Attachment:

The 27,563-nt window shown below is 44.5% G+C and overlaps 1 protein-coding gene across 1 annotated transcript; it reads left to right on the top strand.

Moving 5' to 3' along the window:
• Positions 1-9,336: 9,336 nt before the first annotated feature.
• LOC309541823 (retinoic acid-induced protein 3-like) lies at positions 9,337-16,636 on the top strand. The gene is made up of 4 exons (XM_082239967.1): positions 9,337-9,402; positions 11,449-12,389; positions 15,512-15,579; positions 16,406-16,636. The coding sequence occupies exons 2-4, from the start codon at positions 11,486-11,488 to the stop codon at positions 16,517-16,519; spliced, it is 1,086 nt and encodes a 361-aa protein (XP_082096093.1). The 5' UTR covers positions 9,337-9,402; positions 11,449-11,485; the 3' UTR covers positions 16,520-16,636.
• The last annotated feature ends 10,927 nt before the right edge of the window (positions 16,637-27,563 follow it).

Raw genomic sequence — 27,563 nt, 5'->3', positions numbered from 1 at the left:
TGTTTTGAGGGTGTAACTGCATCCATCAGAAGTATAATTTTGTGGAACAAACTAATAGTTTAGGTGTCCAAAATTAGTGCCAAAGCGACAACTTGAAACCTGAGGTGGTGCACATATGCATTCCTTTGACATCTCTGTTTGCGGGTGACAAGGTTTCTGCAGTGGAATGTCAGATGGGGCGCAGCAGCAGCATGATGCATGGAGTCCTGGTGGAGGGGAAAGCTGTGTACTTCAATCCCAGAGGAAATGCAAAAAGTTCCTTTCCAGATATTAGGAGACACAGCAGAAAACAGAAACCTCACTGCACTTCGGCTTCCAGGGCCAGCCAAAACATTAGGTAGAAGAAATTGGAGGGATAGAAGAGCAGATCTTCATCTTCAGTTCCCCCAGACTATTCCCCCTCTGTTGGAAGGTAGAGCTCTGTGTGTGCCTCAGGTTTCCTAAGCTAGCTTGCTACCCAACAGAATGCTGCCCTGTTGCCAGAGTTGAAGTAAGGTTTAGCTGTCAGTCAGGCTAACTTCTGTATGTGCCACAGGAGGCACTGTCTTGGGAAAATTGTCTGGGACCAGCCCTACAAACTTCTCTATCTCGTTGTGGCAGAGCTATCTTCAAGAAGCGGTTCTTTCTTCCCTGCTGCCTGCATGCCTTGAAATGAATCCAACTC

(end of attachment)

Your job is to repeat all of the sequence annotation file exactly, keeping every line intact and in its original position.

The 27,563-nt window shown below is 44.5% G+C and overlaps 1 protein-coding gene across 1 annotated transcript; it reads left to right on the top strand.

Moving 5' to 3' along the window:
• Positions 1-9,336: 9,336 nt before the first annotated feature.
• LOC309541823 (retinoic acid-induced protein 3-like) lies at positions 9,337-16,636 on the top strand. The gene is made up of 4 exons (XM_082239967.1): positions 9,337-9,402; positions 11,449-12,389; positions 15,512-15,579; positions 16,406-16,636. The coding sequence occupies exons 2-4, from the start codon at positions 11,486-11,488 to the stop codon at positions 16,517-16,519; spliced, it is 1,086 nt and encodes a 361-aa protein (XP_082096093.1). The 5' UTR covers positions 9,337-9,402; positions 11,449-11,485; the 3' UTR covers positions 16,520-16,636.
• The last annotated feature ends 10,927 nt before the right edge of the window (positions 16,637-27,563 follow it).

Raw genomic sequence — 27,563 nt, 5'->3', positions numbered from 1 at the left:
TGTTTTGAGGGTGTAACTGCATCCATCAGAAGTATAATTTTGTGGAACAAACTAATAGTTTAGGTGTCCAAAATTAGTGCCAAAGCGACAACTTGAAACCTGAGGTGGTGCACATATGCATTCCTTTGACATCTCTGTTTGCGGGTGACAAGGTTTCTGCAGTGGAATGTCAGATGGGGCGCAGCAGCAGCATGATGCATGGAGTCCTGGTGGAGGGGAAAGCTGTGTACTTCAATCCCAGAGGAAATGCAAAAAGTTCCTTTCCAGATATTAGGAGACACAGCAGAAAACAGAAACCTCACTGCACTTCGGCTTCCAGGGCCAGCCAAAACATTAGGTAGAAGAAATTGGAGGGATAGAAGAGCAGATCTTCATCTTCAGTTCCCCCAGACTATTCCCCCTCTGTTGGAAGGTAGAGCTCTGTGTGTGCCTCAGGTTTCCTAAGCTAGCTTGCTACCCAACAGAATGCTGCCCTGTTGCCAGAGTTGAAGTAAGGTTTAGCTGTCAGTCAGGCTAACTTCTGTATGTGCCACAGGAGGCACTGTCTTGGGAAAATTGTCTGGGACCAGCCCTACAAACTTCTCTATCTCGTTGTGGCAGAGCTATCTTCAAGAAGCGGTTCTTTCTTCCCTGCTGCCTGCATGCCTTGAAATGAATCCAACTC